Skip to main content

Thank you for visiting nature.com. You are using a browser version with limited support for CSS. To obtain the best experience, we recommend you use a more up to date browser (or turn off compatibility mode in Internet Explorer). In the meantime, to ensure continued support, we are displaying the site without styles and JavaScript.

Epigenetic maintenance of the vernalized state in Arabidopsis thaliana requires LIKE HETEROCHROMATIN PROTEIN 1

Abstract

Vernalization is the process by which sensing a prolonged exposure to winter cold leads to competence to flower in the spring. In winter annual Arabidopsis thaliana accessions, flowering is suppressed in the fall by expression of the potent floral repressor FLOWERING LOCUS C (FLC)1. Vernalization promotes flowering via epigenetic repression of FLC2. Repression is accompanied by a series of histone modifications of FLC chromatin that include dimethylation of histone H3 at Lys9 (H3K9) and Lys27 (H3K27)3,4. Here, we report that A. thaliana LIKE HETEROCHROMATIN PROTEIN 1 (LHP1) is necessary to maintain the epigenetically repressed state of FLC upon return to warm conditions typical of spring. LHP1 is enriched at FLC chromatin after prolonged exposure to cold, and LHP1 activity is needed to maintain the increased levels of H3K9 dimethylation at FLC chromatin that are characteristic of the vernalized state.

This is a preview of subscription content, access via your institution

Relevant articles

Open Access articles citing this article.

Access options

Buy article

Get time limited or full article access on ReadCube.

$32.00

All prices are NET prices.

Figure 1: The vernalization response is impaired in lhp1 mutants.
Figure 2: Role of LHP1 in FLC repression.
Figure 3: ChIP analyses of FLC chromatin.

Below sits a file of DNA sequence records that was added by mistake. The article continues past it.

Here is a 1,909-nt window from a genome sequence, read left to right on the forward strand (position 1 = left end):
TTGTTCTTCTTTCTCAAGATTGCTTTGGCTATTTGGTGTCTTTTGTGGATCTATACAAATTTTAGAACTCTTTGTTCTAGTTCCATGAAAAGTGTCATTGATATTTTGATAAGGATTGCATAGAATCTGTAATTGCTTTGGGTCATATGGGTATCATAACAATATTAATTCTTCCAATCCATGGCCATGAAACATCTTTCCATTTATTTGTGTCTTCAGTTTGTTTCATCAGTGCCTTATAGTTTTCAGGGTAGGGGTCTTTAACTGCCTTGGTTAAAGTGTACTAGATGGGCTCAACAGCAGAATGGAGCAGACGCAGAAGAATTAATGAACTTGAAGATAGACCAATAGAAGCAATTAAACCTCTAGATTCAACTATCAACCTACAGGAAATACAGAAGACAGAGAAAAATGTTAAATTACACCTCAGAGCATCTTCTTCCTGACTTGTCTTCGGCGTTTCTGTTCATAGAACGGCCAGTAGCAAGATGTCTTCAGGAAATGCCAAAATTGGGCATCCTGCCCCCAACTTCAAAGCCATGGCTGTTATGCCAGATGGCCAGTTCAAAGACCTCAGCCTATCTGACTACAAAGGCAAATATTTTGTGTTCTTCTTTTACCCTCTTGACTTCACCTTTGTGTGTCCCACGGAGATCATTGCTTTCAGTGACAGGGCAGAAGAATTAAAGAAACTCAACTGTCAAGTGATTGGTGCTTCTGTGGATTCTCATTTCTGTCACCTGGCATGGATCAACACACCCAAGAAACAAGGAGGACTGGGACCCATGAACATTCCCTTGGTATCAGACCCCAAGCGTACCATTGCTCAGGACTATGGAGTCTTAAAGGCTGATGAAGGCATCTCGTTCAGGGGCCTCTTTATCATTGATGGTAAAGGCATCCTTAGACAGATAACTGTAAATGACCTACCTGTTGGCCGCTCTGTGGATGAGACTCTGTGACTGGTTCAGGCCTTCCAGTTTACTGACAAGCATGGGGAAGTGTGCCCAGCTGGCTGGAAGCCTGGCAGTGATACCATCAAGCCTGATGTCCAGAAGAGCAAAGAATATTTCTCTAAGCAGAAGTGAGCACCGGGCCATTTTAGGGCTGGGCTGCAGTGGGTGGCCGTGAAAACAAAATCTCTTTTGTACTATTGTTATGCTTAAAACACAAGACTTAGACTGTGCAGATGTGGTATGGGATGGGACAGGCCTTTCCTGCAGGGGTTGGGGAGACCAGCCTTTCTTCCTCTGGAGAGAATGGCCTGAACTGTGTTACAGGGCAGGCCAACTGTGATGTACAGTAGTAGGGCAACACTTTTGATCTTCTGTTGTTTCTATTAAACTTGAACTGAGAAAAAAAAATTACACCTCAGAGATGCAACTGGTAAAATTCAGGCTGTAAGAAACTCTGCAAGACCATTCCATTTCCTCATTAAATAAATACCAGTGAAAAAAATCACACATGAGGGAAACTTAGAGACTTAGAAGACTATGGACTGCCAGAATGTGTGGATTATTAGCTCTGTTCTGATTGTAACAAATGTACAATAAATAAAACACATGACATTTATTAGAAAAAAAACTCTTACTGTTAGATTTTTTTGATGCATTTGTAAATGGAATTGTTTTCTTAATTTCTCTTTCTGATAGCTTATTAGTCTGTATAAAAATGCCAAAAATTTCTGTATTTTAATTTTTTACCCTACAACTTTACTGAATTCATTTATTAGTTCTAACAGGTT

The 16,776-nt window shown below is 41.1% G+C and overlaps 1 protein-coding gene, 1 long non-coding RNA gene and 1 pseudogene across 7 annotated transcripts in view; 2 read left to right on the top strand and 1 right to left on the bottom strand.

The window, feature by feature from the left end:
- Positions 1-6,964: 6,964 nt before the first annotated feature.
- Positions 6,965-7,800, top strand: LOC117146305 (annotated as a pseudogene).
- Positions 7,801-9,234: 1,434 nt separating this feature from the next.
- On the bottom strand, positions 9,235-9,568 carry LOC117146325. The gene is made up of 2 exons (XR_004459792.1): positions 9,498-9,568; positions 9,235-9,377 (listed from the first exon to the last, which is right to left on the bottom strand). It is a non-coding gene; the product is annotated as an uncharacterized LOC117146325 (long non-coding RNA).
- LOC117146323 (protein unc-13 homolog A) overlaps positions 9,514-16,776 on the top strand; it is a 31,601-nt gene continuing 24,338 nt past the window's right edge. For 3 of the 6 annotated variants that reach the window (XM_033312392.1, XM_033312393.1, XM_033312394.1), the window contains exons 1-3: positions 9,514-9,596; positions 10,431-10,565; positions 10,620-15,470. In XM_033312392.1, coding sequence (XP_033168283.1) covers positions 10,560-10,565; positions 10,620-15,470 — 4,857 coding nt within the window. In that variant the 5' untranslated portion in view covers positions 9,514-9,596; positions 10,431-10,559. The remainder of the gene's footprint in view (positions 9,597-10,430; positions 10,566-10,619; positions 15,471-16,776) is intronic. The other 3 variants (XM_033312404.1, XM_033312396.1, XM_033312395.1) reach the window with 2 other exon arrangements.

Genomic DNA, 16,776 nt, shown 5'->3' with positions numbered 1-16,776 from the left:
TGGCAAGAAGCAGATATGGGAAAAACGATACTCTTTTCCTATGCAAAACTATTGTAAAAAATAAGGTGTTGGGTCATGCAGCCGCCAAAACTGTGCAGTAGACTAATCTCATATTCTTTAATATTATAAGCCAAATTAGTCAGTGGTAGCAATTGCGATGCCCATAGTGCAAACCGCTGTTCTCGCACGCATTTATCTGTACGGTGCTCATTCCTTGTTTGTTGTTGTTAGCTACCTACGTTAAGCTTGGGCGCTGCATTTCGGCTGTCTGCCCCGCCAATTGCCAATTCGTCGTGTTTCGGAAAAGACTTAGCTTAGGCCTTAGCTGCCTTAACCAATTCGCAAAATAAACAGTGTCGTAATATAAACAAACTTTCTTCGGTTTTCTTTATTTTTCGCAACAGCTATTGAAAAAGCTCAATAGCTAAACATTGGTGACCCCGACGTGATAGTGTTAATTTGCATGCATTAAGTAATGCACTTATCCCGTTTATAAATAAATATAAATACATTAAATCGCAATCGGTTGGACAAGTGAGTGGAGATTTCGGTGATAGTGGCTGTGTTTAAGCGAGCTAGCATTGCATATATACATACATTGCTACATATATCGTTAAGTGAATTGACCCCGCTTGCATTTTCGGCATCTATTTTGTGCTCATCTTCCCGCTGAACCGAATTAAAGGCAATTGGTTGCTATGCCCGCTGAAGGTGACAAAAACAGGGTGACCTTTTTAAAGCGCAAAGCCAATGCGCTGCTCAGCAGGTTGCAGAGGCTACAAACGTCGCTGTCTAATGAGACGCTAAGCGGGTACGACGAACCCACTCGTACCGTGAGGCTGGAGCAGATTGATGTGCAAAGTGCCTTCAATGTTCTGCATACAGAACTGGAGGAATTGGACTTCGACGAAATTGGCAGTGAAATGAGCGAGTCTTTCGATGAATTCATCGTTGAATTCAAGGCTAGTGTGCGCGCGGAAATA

Figure 4: A region in the first intron of FLC is essential for maintenance of the vernalized state.

References

  1. Michaels, S.D. & Amasino, R.M. Memories of winter: vernalization and the competence to flower. Plant Cell Environ. 23, 1145–1154 (2000).

    Article  Google Scholar 

  2. Sung, S. & Amasino, R.M. REMEMBERING WINTER: Toward a molecular understanding of vernalization. Annu. Rev. Plant Biol. 56, 491–508 (2005).

    Article  CAS  Google Scholar 

  3. Sung, S. & Amasino, R.M. Vernalization in Arabidopsis thaliana is mediated by the PHD finger protein VIN3. Nature 427, 159–164 (2004).

    Article  CAS  Google Scholar 

  4. Bastow, R. et al. Vernalization requires epigenetic silencing of FLC by histone methylation. Nature 427, 164–167 (2004).

    Article  CAS  Google Scholar 

  5. Michaels, S.D. & Amasino, R.M. FLOWERING LOCUS C encodes a novel MADS domain protein that acts as a repressor of flowering. Plant Cell 11, 949–956 (1999).

    Article  CAS  Google Scholar 

  6. Sheldon, C.C. et al. The FLF MADS box gene: a repressor of flowering in Arabidopsis regulated by vernalization and methylation. Plant Cell 11, 445–458 (1999).

    Article  CAS  Google Scholar 

  7. Gendall, A.R., Levy, Y.Y., Wilson, A. & Dean, C. The VERNALIZATION 2 gene mediates the epigenetic regulation of vernalization in Arabidopsis. Cell 107, 525–535 (2001).

    Article  CAS  Google Scholar